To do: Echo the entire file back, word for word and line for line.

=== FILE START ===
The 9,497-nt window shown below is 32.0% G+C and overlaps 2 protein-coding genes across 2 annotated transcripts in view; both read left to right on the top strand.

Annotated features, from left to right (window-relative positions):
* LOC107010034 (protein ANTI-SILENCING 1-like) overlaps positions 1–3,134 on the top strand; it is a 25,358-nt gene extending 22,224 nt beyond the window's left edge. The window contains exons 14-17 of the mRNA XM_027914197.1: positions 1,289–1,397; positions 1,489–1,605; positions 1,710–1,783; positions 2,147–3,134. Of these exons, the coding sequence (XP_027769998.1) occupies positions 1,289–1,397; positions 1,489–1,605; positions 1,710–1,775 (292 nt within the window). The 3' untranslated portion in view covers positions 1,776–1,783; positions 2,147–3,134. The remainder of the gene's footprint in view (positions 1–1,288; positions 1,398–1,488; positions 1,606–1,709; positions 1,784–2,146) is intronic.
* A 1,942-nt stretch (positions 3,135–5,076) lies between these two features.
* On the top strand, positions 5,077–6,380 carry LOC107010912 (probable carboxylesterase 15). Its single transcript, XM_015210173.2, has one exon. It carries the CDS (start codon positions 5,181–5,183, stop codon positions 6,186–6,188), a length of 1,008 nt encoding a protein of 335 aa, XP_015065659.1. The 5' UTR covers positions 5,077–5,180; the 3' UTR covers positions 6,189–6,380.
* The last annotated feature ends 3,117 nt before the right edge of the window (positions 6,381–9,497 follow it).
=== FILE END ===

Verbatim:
The 9,497-nt window shown below is 32.0% G+C and overlaps 2 protein-coding genes across 2 annotated transcripts in view; both read left to right on the top strand.

Annotated features, from left to right (window-relative positions):
* LOC107010034 (protein ANTI-SILENCING 1-like) overlaps positions 1–3,134 on the top strand; it is a 25,358-nt gene extending 22,224 nt beyond the window's left edge. The window contains exons 14-17 of the mRNA XM_027914197.1: positions 1,289–1,397; positions 1,489–1,605; positions 1,710–1,783; positions 2,147–3,134. Of these exons, the coding sequence (XP_027769998.1) occupies positions 1,289–1,397; positions 1,489–1,605; positions 1,710–1,775 (292 nt within the window). The 3' untranslated portion in view covers positions 1,776–1,783; positions 2,147–3,134. The remainder of the gene's footprint in view (positions 1–1,288; positions 1,398–1,488; positions 1,606–1,709; positions 1,784–2,146) is intronic.
* A 1,942-nt stretch (positions 3,135–5,076) lies between these two features.
* On the top strand, positions 5,077–6,380 carry LOC107010912 (probable carboxylesterase 15). Its single transcript, XM_015210173.2, has one exon. It carries the CDS (start codon positions 5,181–5,183, stop codon positions 6,186–6,188), a length of 1,008 nt encoding a protein of 335 aa, XP_015065659.1. The 5' UTR covers positions 5,077–5,180; the 3' UTR covers positions 6,189–6,380.
* The last annotated feature ends 3,117 nt before the right edge of the window (positions 6,381–9,497 follow it).